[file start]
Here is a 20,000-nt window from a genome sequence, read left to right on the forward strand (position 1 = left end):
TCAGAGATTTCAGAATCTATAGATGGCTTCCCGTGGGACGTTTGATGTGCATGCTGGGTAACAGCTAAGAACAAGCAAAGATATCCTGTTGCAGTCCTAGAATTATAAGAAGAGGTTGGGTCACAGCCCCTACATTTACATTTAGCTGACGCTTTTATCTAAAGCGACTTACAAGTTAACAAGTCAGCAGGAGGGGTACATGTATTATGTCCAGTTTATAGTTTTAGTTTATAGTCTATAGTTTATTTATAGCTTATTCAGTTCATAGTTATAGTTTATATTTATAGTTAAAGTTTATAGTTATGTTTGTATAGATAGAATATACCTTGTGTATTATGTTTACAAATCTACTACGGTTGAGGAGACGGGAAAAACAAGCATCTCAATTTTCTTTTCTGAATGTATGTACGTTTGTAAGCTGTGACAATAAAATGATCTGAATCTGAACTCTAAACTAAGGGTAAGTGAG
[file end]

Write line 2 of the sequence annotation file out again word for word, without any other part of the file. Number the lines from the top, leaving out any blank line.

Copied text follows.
TCAGAGATTTCAGAATCTATAGATGGCTTCCCGTGGGACGTTTGATGTGCATGCTGGGTAACAGCTAAGAACAAGCAAAGATATCCTGTTGCAGTCCTAGAATTATAAGAAGAGGTTGGGTCACAGCCCCTACATTTACATTTAGCTGACGCTTTTATCTAAAGCGACTTACAAGTTAACAAGTCAGCAGGAGGGGTACATGTATTATGTCCAGTTTATAGTTTTAGTTTATAGTCTATAGTTTATTTATAGCTTATTCAGTTCATAGTTATAGTTTATATTTATAGTTAAAGTTTATAGTTATGTTTGTATAGATAGAATATACCTTGTGTATTATGTTTACAAATCTACTACGGTTGAGGAGACGGGAAAAACAAGCATCTCAATTTTCTTTTCTGAATGTATGTACGTTTGTAAGCTGTGACAATAAAATGATCTGAATCTGAACTCTAAACTAAGGGTAAGTGAG